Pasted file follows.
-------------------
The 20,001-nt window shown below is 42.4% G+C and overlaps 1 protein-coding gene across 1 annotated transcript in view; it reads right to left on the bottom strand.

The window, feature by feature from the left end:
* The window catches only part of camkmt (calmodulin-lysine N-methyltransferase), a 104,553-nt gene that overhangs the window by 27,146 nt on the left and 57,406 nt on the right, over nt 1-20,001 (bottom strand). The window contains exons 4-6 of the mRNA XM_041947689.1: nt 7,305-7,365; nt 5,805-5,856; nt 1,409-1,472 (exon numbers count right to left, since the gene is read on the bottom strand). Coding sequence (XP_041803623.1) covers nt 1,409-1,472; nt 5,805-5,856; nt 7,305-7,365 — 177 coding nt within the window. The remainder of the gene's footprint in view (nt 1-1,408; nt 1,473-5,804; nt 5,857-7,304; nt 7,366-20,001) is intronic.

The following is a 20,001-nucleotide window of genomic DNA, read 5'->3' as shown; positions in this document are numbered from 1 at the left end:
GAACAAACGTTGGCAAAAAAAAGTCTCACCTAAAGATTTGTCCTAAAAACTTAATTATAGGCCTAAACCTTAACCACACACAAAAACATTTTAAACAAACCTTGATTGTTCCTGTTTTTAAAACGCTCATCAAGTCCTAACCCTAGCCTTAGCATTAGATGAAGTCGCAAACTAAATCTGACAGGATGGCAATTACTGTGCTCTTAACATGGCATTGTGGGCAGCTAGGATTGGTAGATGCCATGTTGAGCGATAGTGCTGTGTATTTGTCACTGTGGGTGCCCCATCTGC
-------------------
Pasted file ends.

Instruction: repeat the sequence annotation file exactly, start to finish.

The 20,001-nt window shown below is 42.4% G+C and overlaps 1 protein-coding gene across 1 annotated transcript in view; it reads right to left on the bottom strand.

The window, feature by feature from the left end:
* The window catches only part of camkmt (calmodulin-lysine N-methyltransferase), a 104,553-nt gene that overhangs the window by 27,146 nt on the left and 57,406 nt on the right, over nt 1-20,001 (bottom strand). The window contains exons 4-6 of the mRNA XM_041947689.1: nt 7,305-7,365; nt 5,805-5,856; nt 1,409-1,472 (exon numbers count right to left, since the gene is read on the bottom strand). Coding sequence (XP_041803623.1) covers nt 1,409-1,472; nt 5,805-5,856; nt 7,305-7,365 — 177 coding nt within the window. The remainder of the gene's footprint in view (nt 1-1,408; nt 1,473-5,804; nt 5,857-7,304; nt 7,366-20,001) is intronic.

The following is a 20,001-nucleotide window of genomic DNA, read 5'->3' as shown; positions in this document are numbered from 1 at the left end:
GAACAAACGTTGGCAAAAAAAAGTCTCACCTAAAGATTTGTCCTAAAAACTTAATTATAGGCCTAAACCTTAACCACACACAAAAACATTTTAAACAAACCTTGATTGTTCCTGTTTTTAAAACGCTCATCAAGTCCTAACCCTAGCCTTAGCATTAGATGAAGTCGCAAACTAAATCTGACAGGATGGCAATTACTGTGCTCTTAACATGGCATTGTGGGCAGCTAGGATTGGTAGATGCCATGTTGAGCGATAGTGCTGTGTATTTGTCACTGTGGGTGCCCCATCTGC